Hands up for the revolution
The new generation of graphical calculators does far more than crunch numbers and draw graphs. They have the ability to be programmed in a similar way to the home computers of the 1980s. Indeed, their processor chips are the very same.
One of the current leading range of models is Texas Instruments' TI-83 series, consisting of the 83, the 83 Plus and the 83 Plus Silver Edition.
There is now a vast amount of custom-written software available for these machines, from TI itself as well as from numerous programmers around the world.
In the past, the majority of the software was games but now there is a growing supply of calculator-based educational software for use in classrooms - and not just maths classes, either.
Over the past five years I have written many programs for the TI-83 range which are used regularly in my own mathematics teaching at George Watson's College in Edinburgh, in the 10 other maths classrooms in my department and in several other schools across Scotland and England.
The programs help students learn a range of skills, covering shape, number, algebra and even logic. To use them requires no knowledge of how calculators are programmed or familiarity with the various in-built calculator commands. In many ways, they are switch-on-and-go tools, great for use with students from P7 to S6, even better for busy teachers.
Many programs incorporate levels of difficulty that lead pupils to acquire sophisticated skills in a structured manner. Some have built-in timers so that they can try to beat the clock. All are intuitive and user friendly to operate.
The collection of programs now guarantees teachers great lessons with their classes as the norm, not just for end-of-the-week periods.
When using the programs, the students love the individual pace that adapts to how hard they find the work. They love the fun, competitive elements of each program. They love learning via information technology instead of via a textbook. They love being able to put the programs on to their own calculators and using them in their own time. And the teachers love seeing their students enthuse about the maths. Users of these programs in other schools report the same experiences.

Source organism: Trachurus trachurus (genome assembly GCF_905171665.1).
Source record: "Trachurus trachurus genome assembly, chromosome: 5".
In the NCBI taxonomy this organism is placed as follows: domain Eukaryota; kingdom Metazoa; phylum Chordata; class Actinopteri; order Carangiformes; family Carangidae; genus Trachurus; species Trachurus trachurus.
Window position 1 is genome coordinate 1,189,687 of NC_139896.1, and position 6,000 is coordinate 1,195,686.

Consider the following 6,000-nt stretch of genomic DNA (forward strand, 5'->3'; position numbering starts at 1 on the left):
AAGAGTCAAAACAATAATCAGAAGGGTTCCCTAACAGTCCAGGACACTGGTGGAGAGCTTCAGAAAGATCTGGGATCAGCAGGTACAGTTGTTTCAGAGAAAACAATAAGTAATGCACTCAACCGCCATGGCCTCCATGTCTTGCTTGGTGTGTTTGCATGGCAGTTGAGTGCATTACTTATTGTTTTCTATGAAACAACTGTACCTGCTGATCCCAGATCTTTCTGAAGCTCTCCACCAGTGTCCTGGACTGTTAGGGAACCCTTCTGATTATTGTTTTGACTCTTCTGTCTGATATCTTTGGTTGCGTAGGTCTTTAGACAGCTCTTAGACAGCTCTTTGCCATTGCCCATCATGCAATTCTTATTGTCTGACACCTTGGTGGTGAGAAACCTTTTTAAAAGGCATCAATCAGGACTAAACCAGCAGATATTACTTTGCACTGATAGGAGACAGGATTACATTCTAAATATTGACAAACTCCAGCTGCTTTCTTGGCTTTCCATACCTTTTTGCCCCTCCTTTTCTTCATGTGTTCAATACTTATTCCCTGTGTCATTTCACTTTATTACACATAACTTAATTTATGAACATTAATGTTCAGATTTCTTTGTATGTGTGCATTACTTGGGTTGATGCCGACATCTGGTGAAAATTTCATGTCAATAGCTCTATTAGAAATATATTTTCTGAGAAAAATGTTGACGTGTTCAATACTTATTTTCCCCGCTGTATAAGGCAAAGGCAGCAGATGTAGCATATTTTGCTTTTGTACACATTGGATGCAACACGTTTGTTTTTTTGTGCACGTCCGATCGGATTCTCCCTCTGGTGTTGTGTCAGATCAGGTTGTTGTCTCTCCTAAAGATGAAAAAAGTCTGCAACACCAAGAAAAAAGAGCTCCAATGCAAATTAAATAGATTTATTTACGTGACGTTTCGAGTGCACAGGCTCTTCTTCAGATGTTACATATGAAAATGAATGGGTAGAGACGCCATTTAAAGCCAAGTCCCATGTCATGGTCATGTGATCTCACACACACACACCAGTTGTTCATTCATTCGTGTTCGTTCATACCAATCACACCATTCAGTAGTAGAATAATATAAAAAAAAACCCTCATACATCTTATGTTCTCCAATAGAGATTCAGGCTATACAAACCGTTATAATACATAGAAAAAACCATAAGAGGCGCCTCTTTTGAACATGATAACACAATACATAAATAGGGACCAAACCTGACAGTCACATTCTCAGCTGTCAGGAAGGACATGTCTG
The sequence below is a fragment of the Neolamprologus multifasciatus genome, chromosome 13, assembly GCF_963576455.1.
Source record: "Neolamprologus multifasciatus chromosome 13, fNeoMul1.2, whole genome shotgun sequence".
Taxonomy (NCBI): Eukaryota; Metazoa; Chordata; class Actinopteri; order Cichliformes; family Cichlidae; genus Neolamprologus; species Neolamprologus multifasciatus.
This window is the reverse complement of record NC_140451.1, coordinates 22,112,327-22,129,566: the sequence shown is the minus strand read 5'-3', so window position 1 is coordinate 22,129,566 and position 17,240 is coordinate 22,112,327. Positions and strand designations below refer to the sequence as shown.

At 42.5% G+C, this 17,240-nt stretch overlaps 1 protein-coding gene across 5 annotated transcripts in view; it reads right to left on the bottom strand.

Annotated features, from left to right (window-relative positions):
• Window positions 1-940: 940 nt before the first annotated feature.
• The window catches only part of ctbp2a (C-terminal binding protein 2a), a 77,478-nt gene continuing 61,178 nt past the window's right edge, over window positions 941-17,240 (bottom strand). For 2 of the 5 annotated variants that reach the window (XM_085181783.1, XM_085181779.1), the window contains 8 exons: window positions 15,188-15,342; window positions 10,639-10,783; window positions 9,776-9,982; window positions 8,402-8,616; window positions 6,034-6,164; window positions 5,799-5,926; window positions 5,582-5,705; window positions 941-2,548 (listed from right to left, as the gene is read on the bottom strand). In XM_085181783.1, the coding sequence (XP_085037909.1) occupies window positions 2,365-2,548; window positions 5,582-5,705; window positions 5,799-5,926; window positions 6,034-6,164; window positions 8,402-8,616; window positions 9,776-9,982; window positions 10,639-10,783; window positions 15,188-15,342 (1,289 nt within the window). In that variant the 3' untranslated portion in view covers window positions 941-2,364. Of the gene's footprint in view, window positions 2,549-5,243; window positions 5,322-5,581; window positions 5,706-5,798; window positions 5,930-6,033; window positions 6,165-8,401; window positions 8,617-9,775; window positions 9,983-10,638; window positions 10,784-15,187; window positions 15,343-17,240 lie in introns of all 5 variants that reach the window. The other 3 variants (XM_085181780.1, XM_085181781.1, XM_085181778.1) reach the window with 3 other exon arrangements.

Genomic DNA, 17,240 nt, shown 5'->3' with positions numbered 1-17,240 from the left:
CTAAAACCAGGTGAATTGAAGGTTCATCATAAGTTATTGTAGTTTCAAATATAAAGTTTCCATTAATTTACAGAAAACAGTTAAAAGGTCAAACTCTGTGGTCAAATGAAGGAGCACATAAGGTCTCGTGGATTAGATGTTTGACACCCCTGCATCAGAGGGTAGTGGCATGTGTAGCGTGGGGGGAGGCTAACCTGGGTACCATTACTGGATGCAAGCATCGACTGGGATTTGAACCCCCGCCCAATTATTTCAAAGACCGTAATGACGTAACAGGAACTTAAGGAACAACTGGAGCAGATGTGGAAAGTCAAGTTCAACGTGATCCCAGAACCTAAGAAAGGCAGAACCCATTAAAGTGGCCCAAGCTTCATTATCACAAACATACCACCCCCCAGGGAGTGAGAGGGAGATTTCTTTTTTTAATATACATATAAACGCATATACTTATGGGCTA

A recent research study which assessed their impact and usefulness in schools noted that as the programs randomly generated questions, no two calculators presented the same problem. This led to the students discussing not what the answers were, but rather what the right method was. How often have you tried to achieve that while working from a textbook?
When the students use one of the programs which are designed to develop non-calculator skills, these are often the most industrious lessons for everyone. Each student is desperate to know how to complete their own question so that they still have a chance to score 100 per cent by the end.
Ownership of graphical calculators has soared among students at George Watson's College, as has the number of class sets the mathematics department has needed to supply to satisfy the teaching demand to take advantage of this hand-held learning revolution.
Free samples of graphical calculator programs is available from www.CalculatorSoftware.co.uk
Free training for TI graphical calculators is available from T3 Scotland
Free loan of calculators is available via www.education.ti.comuk
Nevil Hopley, head of mathematics at George Watson's College, Edinburgh, will talk on More Than Just a Calculator on Thursday at 12.45pm